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Should You Base Your Diet on Your Blood Type?

Ever wondered if you should be eating certain foods based on which blood type you have? The answer might surprise you.

The blood type diet, developed by Peter J D’Adamo, encourages you to choose foods based on if you have O, B, AB or A blood type. D’Adamo claims that following the blood type diet helps your body digest food better, boost energy, and prevent chronic diseases. But does the diet really work? Researchers conducted studies to find out.

How to Follow the Blood Type Diet

The blood type diet is a restrictive healthy eating plan that differs based on your blood type. For example:

  • The type A diet is mainly vegetarian (rich in fruits, veggies, legumes, tofu and whole grains) and includes turkey and seafood.
  • Type AB diet focuses on vegetables, fruits, grains, legumes, tofu, dairy, fish, and lamb
  • Type B diet includes vegetables, fruits, legumes, grains, fish, seafood, meat, and dairy
  • The type O diet is a high-protein diet consisting of meat, fish, veggies, fruit, some grains, and legumes.

Does the Blood Type Diet Work?

Researchers studied blood type diets to see if evidence backs claim that such diets should affect the way you eat. One study published in 2014 in the journal Plos One found that following the type A diet is associated with a lower waist circumference, BMI, cholesterol, triglycerides, blood pressure and insulin; the AB diet is associated with lower cholesterol, triglycerides, blood pressure and insulin; and the type O diet may help lower triglycerides. However, while some of the blood type diets improved disease risk factors, these diets were effective in doing so regardless of which blood type participants had. In other words, you don’t have to have type A blood to reap heart healthy benefits of the type A diet.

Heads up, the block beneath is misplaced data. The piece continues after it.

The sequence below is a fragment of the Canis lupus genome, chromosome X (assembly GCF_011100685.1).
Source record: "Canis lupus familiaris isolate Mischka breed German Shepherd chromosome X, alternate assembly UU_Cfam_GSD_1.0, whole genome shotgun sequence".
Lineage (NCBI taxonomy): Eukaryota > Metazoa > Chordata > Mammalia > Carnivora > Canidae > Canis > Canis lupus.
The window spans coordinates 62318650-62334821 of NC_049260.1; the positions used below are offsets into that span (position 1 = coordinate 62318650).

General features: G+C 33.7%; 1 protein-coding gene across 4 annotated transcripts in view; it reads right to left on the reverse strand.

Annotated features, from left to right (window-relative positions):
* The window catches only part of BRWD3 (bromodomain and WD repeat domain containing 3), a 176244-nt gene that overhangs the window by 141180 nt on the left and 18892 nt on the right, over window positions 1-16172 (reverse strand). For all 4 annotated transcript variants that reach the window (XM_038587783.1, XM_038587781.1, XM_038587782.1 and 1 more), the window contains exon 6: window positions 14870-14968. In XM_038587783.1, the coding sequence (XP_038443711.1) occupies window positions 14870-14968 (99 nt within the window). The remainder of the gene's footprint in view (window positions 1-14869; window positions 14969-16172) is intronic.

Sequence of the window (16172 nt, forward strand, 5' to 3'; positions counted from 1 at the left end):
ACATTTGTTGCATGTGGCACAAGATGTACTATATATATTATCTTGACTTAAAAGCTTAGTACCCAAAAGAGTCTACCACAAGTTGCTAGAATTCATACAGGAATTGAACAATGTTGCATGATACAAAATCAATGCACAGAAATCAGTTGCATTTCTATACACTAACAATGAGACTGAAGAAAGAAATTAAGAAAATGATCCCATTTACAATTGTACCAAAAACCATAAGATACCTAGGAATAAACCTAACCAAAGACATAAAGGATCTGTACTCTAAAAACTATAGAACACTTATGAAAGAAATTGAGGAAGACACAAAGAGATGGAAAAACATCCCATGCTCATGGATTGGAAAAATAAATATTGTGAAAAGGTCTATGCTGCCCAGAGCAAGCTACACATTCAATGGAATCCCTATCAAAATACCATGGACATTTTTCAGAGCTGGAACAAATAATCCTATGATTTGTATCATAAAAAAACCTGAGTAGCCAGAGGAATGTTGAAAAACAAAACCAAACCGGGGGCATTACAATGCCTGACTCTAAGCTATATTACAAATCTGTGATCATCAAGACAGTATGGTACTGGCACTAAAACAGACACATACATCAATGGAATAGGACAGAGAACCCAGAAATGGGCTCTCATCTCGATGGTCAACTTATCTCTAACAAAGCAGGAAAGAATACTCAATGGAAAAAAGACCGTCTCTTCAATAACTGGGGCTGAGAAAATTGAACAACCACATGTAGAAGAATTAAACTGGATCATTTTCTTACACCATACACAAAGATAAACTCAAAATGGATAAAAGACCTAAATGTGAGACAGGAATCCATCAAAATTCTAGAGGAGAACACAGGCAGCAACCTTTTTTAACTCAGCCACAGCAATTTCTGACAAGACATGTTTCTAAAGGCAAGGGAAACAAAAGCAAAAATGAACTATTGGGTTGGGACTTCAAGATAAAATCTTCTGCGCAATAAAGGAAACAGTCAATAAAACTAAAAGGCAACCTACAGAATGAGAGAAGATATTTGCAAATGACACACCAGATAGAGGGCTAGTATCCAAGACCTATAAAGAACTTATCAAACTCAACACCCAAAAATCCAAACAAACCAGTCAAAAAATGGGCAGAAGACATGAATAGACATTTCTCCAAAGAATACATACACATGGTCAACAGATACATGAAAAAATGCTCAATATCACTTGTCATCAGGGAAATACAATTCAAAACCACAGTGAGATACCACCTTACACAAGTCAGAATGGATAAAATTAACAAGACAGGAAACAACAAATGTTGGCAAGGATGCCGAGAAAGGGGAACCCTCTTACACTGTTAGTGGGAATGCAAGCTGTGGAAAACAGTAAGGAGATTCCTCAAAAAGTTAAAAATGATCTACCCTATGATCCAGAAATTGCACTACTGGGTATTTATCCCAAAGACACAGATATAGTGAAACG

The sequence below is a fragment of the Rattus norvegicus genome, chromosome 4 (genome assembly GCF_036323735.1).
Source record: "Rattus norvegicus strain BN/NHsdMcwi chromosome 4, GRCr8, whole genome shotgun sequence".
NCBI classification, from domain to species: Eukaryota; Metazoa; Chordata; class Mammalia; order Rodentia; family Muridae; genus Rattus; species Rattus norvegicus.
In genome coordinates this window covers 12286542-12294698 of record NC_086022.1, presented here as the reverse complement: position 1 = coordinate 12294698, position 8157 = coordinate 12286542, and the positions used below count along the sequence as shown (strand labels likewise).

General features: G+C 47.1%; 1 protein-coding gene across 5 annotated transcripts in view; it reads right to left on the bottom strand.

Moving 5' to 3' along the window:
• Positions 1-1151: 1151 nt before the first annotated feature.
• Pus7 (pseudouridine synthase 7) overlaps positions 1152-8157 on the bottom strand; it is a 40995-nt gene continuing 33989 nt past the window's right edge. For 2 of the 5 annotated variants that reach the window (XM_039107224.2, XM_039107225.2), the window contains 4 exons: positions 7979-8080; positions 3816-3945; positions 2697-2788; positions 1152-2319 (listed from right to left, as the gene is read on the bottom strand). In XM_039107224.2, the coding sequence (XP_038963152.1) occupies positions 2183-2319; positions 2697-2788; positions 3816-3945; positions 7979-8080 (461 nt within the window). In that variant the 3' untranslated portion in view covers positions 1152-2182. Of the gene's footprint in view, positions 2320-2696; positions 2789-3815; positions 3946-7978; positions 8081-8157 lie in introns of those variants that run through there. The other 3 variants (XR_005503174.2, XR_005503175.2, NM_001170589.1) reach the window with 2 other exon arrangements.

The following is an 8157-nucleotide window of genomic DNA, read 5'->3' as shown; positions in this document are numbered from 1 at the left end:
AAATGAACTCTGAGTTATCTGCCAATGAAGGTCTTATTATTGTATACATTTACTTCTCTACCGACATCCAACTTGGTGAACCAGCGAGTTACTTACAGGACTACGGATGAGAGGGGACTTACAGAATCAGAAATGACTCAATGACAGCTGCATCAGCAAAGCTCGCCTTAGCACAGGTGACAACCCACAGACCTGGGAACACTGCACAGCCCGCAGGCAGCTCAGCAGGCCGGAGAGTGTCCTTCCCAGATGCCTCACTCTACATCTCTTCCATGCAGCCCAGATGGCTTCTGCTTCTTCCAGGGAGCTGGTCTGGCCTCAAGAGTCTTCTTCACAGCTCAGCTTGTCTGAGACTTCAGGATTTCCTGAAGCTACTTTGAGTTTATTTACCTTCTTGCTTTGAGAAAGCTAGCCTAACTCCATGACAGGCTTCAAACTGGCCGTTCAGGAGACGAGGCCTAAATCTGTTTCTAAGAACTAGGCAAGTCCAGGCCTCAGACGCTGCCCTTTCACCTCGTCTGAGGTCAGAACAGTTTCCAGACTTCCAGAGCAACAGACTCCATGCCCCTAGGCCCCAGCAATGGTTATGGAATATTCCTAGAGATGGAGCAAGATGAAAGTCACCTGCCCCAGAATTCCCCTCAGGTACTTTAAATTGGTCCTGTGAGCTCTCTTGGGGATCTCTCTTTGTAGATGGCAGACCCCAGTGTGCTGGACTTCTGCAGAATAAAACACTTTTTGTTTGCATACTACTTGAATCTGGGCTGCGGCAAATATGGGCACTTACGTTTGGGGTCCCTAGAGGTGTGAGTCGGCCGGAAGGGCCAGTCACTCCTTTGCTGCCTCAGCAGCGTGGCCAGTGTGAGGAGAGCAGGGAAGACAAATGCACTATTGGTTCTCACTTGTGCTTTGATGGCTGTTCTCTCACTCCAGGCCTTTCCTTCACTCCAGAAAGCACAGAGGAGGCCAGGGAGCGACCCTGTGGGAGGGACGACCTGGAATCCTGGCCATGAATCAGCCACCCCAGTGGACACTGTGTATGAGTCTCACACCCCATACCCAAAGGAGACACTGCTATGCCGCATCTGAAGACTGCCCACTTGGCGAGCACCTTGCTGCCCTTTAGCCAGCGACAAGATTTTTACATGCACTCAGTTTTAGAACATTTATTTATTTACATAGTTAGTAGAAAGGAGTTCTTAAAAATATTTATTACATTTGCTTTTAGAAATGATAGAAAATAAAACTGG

A 2013 review published in the American Journal of Clinical Nutrition also found that studies do not validate benefits of eating certain foods based on blood type.

Why It May Work

Why do some blood type diets help improve chronic disease risk factors? It’s not because it’s the right diet for your blood type, but because it’s a healthier way of eating. For example, the diet that improved the most risk factors (type A diet) is the most restrictive diet — free from red meat and dairy foods, and focusing on plant-based foods with some seafood.

The more plant-based (and meat-free) a diet is the more it can lower chronic disease risks. For example, a 2014 study published in the journal Nutrients found that vegetarian diets offer protection against heart disease, heart disease risk factors, some cancers, and all-cause deaths — and that vegan diets offer more protection against high blood pressure, obesity, type 2 diabetes, and death from heart disease than lacto-ovo vegetarian dieting (diets that include eggs and dairy foods in addition to plant-based foods).

Should I Follow the Blood Type Diet?

Choosing a type A or AB diet may help you shed pounds and reduce chronic disease risk factors, but you can reap the health benefits of these diets regardless of which blood type you have. Studies don’t support the benefits of eating certain foods based strictly on blood type.

[Image via Shutterstock]

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